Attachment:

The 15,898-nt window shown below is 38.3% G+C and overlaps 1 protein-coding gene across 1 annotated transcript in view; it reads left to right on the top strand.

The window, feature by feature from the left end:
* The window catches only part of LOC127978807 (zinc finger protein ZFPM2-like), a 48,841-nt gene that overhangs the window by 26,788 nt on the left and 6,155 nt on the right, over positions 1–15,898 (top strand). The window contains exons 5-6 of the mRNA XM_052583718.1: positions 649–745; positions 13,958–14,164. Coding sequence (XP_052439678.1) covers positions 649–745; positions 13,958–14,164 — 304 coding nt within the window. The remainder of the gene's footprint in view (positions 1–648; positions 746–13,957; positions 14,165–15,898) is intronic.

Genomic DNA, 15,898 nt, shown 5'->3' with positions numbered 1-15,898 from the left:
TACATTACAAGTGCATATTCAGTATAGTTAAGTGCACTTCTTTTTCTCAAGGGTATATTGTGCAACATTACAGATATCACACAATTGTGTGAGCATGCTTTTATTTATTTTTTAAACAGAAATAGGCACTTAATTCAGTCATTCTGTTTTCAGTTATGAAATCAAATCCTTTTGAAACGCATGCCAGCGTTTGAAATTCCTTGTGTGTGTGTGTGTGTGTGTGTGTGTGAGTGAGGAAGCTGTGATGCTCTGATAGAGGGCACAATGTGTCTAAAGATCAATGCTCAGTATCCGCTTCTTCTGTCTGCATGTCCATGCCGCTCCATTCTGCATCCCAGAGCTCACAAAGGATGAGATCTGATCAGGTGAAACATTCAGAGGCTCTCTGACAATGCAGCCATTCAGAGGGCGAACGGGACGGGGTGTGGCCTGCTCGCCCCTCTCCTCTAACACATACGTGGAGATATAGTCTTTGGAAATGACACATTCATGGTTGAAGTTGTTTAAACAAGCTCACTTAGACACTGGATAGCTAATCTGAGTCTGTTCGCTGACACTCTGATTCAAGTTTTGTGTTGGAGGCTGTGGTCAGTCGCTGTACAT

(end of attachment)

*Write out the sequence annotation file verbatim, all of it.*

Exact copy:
The 15,898-nt window shown below is 38.3% G+C and overlaps 1 protein-coding gene across 1 annotated transcript in view; it reads left to right on the top strand.

The window, feature by feature from the left end:
* The window catches only part of LOC127978807 (zinc finger protein ZFPM2-like), a 48,841-nt gene that overhangs the window by 26,788 nt on the left and 6,155 nt on the right, over positions 1–15,898 (top strand). The window contains exons 5-6 of the mRNA XM_052583718.1: positions 649–745; positions 13,958–14,164. Coding sequence (XP_052439678.1) covers positions 649–745; positions 13,958–14,164 — 304 coding nt within the window. The remainder of the gene's footprint in view (positions 1–648; positions 746–13,957; positions 14,165–15,898) is intronic.

Genomic DNA, 15,898 nt, shown 5'->3' with positions numbered 1-15,898 from the left:
TACATTACAAGTGCATATTCAGTATAGTTAAGTGCACTTCTTTTTCTCAAGGGTATATTGTGCAACATTACAGATATCACACAATTGTGTGAGCATGCTTTTATTTATTTTTTAAACAGAAATAGGCACTTAATTCAGTCATTCTGTTTTCAGTTATGAAATCAAATCCTTTTGAAACGCATGCCAGCGTTTGAAATTCCTTGTGTGTGTGTGTGTGTGTGTGTGTGTGAGTGAGGAAGCTGTGATGCTCTGATAGAGGGCACAATGTGTCTAAAGATCAATGCTCAGTATCCGCTTCTTCTGTCTGCATGTCCATGCCGCTCCATTCTGCATCCCAGAGCTCACAAAGGATGAGATCTGATCAGGTGAAACATTCAGAGGCTCTCTGACAATGCAGCCATTCAGAGGGCGAACGGGACGGGGTGTGGCCTGCTCGCCCCTCTCCTCTAACACATACGTGGAGATATAGTCTTTGGAAATGACACATTCATGGTTGAAGTTGTTTAAACAAGCTCACTTAGACACTGGATAGCTAATCTGAGTCTGTTCGCTGACACTCTGATTCAAGTTTTGTGTTGGAGGCTGTGGTCAGTCGCTGTACAT